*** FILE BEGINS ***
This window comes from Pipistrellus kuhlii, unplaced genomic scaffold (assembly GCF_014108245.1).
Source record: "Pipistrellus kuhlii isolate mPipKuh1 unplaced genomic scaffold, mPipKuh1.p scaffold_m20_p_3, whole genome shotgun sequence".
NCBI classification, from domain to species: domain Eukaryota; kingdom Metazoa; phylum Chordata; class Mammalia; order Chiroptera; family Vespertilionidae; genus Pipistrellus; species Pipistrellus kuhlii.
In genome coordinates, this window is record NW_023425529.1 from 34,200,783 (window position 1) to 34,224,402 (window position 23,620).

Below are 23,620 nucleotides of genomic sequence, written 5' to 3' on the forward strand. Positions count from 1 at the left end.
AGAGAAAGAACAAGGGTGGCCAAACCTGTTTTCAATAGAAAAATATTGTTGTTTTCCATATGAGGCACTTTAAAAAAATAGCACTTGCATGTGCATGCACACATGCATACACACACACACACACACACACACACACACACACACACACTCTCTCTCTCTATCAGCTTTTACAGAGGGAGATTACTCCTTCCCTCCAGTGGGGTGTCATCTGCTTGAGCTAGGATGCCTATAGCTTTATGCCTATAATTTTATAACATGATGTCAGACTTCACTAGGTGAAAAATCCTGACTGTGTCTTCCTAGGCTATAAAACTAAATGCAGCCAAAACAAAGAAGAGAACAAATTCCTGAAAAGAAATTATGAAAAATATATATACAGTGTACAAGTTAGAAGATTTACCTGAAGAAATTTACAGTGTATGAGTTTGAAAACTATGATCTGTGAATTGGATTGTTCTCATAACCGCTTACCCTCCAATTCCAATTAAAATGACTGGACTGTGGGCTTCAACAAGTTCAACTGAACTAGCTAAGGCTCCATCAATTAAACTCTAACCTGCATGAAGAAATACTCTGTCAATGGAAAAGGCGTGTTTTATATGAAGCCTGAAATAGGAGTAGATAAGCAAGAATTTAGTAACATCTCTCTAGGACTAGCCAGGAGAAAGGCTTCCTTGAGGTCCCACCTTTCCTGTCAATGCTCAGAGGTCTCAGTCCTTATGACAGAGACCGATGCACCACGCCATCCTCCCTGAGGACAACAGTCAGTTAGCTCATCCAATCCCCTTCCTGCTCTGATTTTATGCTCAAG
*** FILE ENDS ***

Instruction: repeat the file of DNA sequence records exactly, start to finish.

This window comes from Pipistrellus kuhlii, unplaced genomic scaffold (assembly GCF_014108245.1).
Source record: "Pipistrellus kuhlii isolate mPipKuh1 unplaced genomic scaffold, mPipKuh1.p scaffold_m20_p_3, whole genome shotgun sequence".
NCBI classification, from domain to species: domain Eukaryota; kingdom Metazoa; phylum Chordata; class Mammalia; order Chiroptera; family Vespertilionidae; genus Pipistrellus; species Pipistrellus kuhlii.
In genome coordinates, this window is record NW_023425529.1 from 34,200,783 (window position 1) to 34,224,402 (window position 23,620).

Below are 23,620 nucleotides of genomic sequence, written 5' to 3' on the forward strand. Positions count from 1 at the left end.
AGAGAAAGAACAAGGGTGGCCAAACCTGTTTTCAATAGAAAAATATTGTTGTTTTCCATATGAGGCACTTTAAAAAAATAGCACTTGCATGTGCATGCACACATGCATACACACACACACACACACACACACACACACACACACACACTCTCTCTCTCTATCAGCTTTTACAGAGGGAGATTACTCCTTCCCTCCAGTGGGGTGTCATCTGCTTGAGCTAGGATGCCTATAGCTTTATGCCTATAATTTTATAACATGATGTCAGACTTCACTAGGTGAAAAATCCTGACTGTGTCTTCCTAGGCTATAAAACTAAATGCAGCCAAAACAAAGAAGAGAACAAATTCCTGAAAAGAAATTATGAAAAATATATATACAGTGTACAAGTTAGAAGATTTACCTGAAGAAATTTACAGTGTATGAGTTTGAAAACTATGATCTGTGAATTGGATTGTTCTCATAACCGCTTACCCTCCAATTCCAATTAAAATGACTGGACTGTGGGCTTCAACAAGTTCAACTGAACTAGCTAAGGCTCCATCAATTAAACTCTAACCTGCATGAAGAAATACTCTGTCAATGGAAAAGGCGTGTTTTATATGAAGCCTGAAATAGGAGTAGATAAGCAAGAATTTAGTAACATCTCTCTAGGACTAGCCAGGAGAAAGGCTTCCTTGAGGTCCCACCTTTCCTGTCAATGCTCAGAGGTCTCAGTCCTTATGACAGAGACCGATGCACCACGCCATCCTCCCTGAGGACAACAGTCAGTTAGCTCATCCAATCCCCTTCCTGCTCTGATTTTATGCTCAAG